Items by Michelle Nijhuis
A draft report from the National Academy of Sciences confirms that 30-40 percent of Yellowstone bison test positive for brucellosis but concludes that the risk of them infecting cattle is almost nonexistent.
Oregon Gov. John Kitzhaber, in an attempt to protect salmon while keeping them off the endangered list, runs into problems when the National Marine Fisheries Service seeks stricter standards.
A plan by the Animal Damage Control Agency (recently renamed Wildlife Services) would allow coyotes to be shot from helicopters, even if the animals are not bothering livestock.
The EPA fines ASARCO $62 million with most of the money going to clean up a copper mine in Ray, Ariz., and a smelter in East Helena, Mont.
The radioactive uranium tailings on the banks of the Colorado River near Moab, Utah, may be moved to protect the endangered squawfish from contaminants in the river.
Utah's remote and little known Book Cliffs area seemed ripe for preservation under an innovative, locally grown initiative - until oilman Oscar Wyatt stepped in to challenge it.
An audit shows that money intended for Colorado state wildlife programs has been spent to buy land for prisons in Rifle and Delta.
The National Park Service is being sued by three environmental organizations for allowing private "bioprospecting" in Yellowstone National Park and backing off from its mandate to protect the park's resources.
Members of five Native American tribes are protesting the government's plan to store nuclear waste in Ward Valley, Calif.
The Preble's meadow jumping mouse, which thrives in the same habitat as houses and developments, could bring growth on Colorado's Front Range to a halt if it is listed as endangered.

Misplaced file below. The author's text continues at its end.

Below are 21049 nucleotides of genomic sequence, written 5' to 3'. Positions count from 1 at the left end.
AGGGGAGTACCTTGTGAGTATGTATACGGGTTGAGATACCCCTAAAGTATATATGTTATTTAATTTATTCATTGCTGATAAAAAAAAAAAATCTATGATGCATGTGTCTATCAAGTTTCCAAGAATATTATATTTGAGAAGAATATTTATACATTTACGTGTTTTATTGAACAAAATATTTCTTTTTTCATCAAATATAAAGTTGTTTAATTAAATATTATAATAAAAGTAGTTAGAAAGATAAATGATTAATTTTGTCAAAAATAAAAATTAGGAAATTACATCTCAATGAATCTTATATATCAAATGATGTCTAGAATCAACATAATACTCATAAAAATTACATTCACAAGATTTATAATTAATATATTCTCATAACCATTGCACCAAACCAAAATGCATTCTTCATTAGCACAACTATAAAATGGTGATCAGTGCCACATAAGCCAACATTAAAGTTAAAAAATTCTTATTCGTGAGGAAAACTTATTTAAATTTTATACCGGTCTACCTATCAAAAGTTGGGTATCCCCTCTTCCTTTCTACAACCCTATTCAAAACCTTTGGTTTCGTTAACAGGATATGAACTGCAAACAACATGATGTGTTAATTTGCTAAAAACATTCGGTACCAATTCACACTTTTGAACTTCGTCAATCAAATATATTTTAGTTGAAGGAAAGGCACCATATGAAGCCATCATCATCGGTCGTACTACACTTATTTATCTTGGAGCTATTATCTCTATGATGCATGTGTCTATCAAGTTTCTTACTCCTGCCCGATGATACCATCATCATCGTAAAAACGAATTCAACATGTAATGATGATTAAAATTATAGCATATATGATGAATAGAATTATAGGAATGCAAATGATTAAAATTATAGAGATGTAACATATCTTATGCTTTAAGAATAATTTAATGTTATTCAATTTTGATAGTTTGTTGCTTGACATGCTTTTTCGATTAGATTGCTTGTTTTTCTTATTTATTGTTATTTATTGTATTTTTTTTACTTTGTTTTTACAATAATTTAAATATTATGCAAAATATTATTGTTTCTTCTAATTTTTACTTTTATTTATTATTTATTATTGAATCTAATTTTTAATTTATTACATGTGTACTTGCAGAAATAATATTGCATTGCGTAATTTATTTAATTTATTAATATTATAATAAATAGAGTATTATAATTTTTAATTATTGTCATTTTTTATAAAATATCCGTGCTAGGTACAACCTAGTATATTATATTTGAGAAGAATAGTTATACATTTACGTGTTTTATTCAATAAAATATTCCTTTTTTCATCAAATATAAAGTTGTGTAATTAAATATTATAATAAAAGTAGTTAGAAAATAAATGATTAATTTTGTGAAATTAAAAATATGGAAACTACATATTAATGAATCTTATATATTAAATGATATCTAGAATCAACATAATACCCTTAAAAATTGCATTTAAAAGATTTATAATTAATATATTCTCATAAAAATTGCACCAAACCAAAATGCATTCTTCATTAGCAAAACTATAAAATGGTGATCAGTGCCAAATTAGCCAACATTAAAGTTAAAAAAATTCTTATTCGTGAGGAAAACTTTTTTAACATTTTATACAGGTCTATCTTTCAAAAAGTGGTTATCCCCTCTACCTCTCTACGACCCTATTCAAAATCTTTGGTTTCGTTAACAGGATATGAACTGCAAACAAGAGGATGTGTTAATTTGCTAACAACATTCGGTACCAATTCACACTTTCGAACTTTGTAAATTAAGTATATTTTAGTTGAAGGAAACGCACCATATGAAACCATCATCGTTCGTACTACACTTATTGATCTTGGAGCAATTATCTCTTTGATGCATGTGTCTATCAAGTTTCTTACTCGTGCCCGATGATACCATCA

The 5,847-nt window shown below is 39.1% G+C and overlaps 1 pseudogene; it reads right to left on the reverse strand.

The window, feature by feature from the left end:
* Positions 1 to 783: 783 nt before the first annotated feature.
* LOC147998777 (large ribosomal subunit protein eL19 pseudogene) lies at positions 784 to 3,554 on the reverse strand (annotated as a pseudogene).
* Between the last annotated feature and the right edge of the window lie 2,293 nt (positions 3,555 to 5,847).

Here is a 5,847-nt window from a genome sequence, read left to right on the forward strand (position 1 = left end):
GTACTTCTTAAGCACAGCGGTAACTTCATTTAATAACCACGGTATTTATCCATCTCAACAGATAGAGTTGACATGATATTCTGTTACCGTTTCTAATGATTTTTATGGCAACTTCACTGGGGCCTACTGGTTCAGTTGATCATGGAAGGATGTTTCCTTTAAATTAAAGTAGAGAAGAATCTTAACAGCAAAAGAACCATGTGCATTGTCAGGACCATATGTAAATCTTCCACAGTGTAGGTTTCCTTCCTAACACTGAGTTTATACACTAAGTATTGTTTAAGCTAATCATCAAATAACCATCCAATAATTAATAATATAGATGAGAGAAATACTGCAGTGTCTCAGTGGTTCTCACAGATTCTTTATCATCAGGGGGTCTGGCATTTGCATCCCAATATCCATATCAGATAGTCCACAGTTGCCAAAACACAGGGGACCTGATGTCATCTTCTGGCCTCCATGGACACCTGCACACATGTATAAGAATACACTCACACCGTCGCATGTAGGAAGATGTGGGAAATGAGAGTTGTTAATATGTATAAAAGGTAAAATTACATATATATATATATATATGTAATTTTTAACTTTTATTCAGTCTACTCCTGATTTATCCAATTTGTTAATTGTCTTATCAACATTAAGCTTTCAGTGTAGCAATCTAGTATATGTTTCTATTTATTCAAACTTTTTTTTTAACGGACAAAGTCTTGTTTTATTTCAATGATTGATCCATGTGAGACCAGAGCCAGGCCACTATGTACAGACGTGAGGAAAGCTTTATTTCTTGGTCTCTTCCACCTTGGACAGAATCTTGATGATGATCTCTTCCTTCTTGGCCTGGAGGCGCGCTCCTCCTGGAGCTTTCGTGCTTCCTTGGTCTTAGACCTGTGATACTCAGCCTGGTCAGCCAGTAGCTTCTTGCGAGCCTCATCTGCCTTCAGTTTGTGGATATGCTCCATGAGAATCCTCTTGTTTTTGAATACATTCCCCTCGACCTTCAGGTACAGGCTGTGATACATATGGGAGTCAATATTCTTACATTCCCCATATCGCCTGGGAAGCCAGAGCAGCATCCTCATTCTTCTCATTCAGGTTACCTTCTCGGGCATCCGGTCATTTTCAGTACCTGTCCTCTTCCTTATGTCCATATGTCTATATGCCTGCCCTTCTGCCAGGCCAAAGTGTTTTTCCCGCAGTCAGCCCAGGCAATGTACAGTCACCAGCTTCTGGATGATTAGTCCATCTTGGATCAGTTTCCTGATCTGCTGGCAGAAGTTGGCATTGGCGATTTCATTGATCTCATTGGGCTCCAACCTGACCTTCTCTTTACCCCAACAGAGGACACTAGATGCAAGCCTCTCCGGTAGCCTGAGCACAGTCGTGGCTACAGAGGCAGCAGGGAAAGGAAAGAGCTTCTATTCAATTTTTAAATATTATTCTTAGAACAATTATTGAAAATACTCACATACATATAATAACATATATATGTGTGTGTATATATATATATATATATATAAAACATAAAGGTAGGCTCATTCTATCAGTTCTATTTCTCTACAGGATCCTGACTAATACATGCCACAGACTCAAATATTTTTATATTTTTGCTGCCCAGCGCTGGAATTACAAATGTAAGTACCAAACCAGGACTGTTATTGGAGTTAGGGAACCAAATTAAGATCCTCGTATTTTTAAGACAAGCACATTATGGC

The controversial Waste Isolation Pilot Plant near Carlsbad, N.M., is scheduled to open to store nuclear waste this spring.
Forest Service Chief Mike Dombeck says there are over 60,000 miles of unmapped "ghost roads" in national forests.
The Snow Creek golf course in Mammoth Lakes, Calif., has a permit to turn 95 acres of the Inyo National Forest into an expansion of the golf course.
The Clinton administration's proposed moratorium on road building in roadless areas is meeting criticism from the timber industry, as well as from environmentalists who say the proposal excludes too much land.
- Joel Dugdale on Endurance runners in the Grand Canyon are missing the point
- Meg Scherch-Peterson on Shell’s giving up drilling in the Arctic Ocean. Now what?
- George Winters on What Mt. Hood’s fading summer ski season means
- John F Mijer on Congress lets sun set on Land and Water Conservation Fund
- Gary Beverly on Does optimism have a place in Western water politics?